Alternate Approach: Finding a break in the clouds
As the Boeing 787 Dreamliner sat grounded for a fourth week, the U.S. Federal Aviation Administration (FAA) approved the aircraft for test flights. Still, it wasn’t all good news.
March 6, 2013 By David Carr
As the Boeing 787 Dreamliner sat grounded for a fourth week, the U.S. Federal Aviation Administration (FAA) approved the aircraft for test flights. Still, it wasn’t all good news. Regulators in the U.S. and Japan continued to comb over the airplane looking for whatever it was they might have missed the first time. That same week, the National Transportation Safety Board signalled that a report into the lithium-ion battery was weeks away. Deborah Hersman, NSTB head, has called for regulators to go back to the beginning and review the certification process for the lithium-ion battery onboard the airliner.
|“Airplanes don’t make money when rubber stands idle on concrete, so there is a hefty price to be paid.” PHOTO: Boeing
Airbus has switched to nickel-cadium batteries for the 350, although lithium-ion technology will be used in early flight testing scheduled to begin later this year.
Airplanes don’t make money when rubber stands idle on concrete, so there is a hefty price to be paid for the thousands of flights cancelled. Launch customer All Nippon Airways (ANA), which has 17 787s in its fleet, calculates it lost $15 million in January alone and is pressing Boeing to accelerate delivery of three Boeing 777s as the airline contemplates a summer schedule without the newest addition to its fleet. Requests for compensation will come later. Other carriers are also plugging gaps with airplanes on routes the 787 was to replace.
The 787 is a magnificent airplane that has landed in with some unfortunate company. The British de Havilland Comet – the world’s first passenger jet – and McDonnell Douglas DC10, were grounded in the early 1950s and late 1970s respectively, following a series of tragic crashes. Both aircraft returned to service (the Comet after a prolonged six-year absence), but neither recovered from the setback. A similar fate does not await the 787.
Boeing has the confidence of its customers. That confidence (along with Boeing’s share price) is proving to be resilient, even as the market wrestles with the grounding possibly stretching into 2014.
As was also experienced with the Airbus A380, every new airplane experiences teething troubles as it enters service (as opposed to fatal design flaws in the case of the Comet and DC10). The 787 was no exception, although issues surrounding the lithium-ion battery overshadow other glitches such as cracks along the cockpit windshield. The 787’s troubles are more deeply rooted and the remedies more severe because the design is so revolutionary. Boeing has many quality program partners around the world, but the aircraft manufacturer is clearly paying a steep price for listening to its bean counters and outsourcing too much of the airplane’s development, resulting in a global jigsaw of blueprints, components that did not fit and massive production delays.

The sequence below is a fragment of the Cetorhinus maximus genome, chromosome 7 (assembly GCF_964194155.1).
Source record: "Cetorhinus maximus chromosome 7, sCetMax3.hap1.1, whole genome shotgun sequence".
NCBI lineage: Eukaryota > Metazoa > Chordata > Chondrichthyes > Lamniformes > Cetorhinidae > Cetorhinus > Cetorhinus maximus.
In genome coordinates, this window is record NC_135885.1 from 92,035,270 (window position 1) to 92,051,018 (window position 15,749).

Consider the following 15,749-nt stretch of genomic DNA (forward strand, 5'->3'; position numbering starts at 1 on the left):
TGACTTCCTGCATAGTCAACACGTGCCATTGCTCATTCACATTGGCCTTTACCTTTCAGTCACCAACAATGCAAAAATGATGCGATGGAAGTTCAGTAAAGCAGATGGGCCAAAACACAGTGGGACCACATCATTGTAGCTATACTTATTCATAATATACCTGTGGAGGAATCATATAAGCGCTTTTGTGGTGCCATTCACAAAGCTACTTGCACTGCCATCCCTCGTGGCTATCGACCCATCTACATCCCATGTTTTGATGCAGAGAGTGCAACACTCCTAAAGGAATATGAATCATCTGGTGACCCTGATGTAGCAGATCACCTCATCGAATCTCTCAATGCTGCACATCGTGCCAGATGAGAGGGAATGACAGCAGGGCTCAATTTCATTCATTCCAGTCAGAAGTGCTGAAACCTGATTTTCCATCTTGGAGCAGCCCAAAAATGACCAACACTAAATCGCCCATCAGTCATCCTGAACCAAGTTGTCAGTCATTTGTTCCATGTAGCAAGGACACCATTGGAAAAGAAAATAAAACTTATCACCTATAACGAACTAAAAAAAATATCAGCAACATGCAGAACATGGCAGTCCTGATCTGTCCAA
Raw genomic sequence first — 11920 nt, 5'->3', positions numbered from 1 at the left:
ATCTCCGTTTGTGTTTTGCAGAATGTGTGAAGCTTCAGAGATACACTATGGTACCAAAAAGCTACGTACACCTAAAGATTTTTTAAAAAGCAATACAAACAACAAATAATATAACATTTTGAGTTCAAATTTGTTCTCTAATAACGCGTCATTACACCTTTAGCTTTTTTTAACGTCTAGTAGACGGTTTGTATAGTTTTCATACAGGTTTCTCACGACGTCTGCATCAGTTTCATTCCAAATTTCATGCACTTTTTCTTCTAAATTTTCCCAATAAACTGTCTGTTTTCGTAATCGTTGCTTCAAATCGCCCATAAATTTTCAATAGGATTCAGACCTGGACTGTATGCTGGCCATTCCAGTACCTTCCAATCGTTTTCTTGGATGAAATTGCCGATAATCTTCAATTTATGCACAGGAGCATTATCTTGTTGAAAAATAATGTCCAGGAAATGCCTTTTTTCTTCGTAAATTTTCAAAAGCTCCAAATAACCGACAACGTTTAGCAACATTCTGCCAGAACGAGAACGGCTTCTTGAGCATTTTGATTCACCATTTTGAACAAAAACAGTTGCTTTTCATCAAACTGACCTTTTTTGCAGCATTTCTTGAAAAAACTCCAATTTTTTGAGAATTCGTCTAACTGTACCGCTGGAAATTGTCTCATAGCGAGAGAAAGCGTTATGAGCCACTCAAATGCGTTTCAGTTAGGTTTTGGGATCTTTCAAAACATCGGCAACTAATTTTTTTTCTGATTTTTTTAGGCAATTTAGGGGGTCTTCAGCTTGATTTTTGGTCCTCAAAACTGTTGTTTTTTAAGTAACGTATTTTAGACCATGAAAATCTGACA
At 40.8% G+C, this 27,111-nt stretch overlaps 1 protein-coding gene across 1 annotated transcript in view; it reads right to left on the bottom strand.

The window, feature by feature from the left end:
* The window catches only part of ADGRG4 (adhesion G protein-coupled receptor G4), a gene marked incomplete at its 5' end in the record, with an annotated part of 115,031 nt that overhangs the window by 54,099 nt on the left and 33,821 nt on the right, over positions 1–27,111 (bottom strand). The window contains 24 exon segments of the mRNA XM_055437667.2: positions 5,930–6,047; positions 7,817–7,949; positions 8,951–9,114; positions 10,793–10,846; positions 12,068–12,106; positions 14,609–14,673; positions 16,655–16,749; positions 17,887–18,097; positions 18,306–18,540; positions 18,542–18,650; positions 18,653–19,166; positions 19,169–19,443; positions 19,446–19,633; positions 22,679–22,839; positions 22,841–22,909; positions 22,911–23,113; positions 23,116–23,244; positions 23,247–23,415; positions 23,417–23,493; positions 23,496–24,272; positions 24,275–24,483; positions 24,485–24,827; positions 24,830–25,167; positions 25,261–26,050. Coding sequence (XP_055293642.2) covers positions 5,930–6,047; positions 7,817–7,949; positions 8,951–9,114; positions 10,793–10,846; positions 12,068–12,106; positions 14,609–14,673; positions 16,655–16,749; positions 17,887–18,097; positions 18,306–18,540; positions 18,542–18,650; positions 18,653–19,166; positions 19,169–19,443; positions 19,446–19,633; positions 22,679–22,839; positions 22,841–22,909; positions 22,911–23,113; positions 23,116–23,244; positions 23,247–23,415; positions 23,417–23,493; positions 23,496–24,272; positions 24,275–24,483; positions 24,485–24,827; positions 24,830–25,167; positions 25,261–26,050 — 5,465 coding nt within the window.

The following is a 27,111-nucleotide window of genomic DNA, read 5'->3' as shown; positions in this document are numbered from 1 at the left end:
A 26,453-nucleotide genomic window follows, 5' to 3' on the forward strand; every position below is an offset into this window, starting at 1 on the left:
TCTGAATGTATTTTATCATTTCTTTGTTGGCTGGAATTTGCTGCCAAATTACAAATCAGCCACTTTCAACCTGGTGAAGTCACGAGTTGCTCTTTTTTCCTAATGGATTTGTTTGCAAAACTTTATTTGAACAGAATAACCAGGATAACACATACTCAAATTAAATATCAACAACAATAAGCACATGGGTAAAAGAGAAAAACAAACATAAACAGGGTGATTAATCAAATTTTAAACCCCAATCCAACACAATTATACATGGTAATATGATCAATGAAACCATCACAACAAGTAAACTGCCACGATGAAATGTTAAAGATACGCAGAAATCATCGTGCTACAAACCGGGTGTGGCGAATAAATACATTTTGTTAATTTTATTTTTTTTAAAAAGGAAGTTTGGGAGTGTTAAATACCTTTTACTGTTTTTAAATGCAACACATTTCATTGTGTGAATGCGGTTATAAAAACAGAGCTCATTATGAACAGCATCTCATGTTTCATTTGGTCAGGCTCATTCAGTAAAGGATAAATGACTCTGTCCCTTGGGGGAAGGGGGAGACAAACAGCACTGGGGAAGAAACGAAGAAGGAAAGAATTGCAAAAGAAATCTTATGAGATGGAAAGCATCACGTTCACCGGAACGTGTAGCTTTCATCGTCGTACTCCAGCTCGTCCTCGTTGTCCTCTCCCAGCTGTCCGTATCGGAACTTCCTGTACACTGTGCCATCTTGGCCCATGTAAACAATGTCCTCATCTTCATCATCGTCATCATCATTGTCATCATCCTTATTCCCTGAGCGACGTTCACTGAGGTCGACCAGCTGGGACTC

In contrast with the early development of the airplane, Boeing has been able to keep tighter control of the current situation.
Public pronouncements have been few outside the rudimentary confidence in lithium-ion technology and that accelerated production will get the delivery schedule back on track (although that is unlikely for new customers such as Qantas and British Airways, who are expecting deliveries of aircraft this summer. Air Canada’s first 787s are not scheduled to arrive until 2014). Behind the scenes, Boeing is working the telephones daily to keep customers in the loop.
Forbes Magazine recently reported that, “Boeing has an airplane problem, not a PR problem.” Actually, it has both, meaning that solving the problem is only half the solution. Boeing builds the airplanes, but it is customers, like Air Canada, who have to fill them. As the 787 returns to service, the airframer is going to have to repay the loyalty of its customers by stepping up its own public relations game. Watch for Boeing to launch an aggressive media campaign, including social media, promoting the 787 as the marvel it is.
So far, the 787 order book is holding firm and social media has not exploded with travellers refusing to fly the airplane. That may change as the investigation is prolonged and the vacuum is filled with speculation (the chair of the U.S. Senate Commerce, Science and Transportation Committee is calling for public hearings on the safety of the lithium-ion battery). When it does conclude, the investigation will benefit the development of other next-generation airliners such as the Bombardier C-Series and rival Airbus A350. But will customers be as keen to board a 787 when the airplane returns as they were when it first entered service?
Pockets of hesitation not withstanding, the answer is ‘yes.’ Everyone has confidence in Boeing.
David Carr is a Wings writer and columnist.
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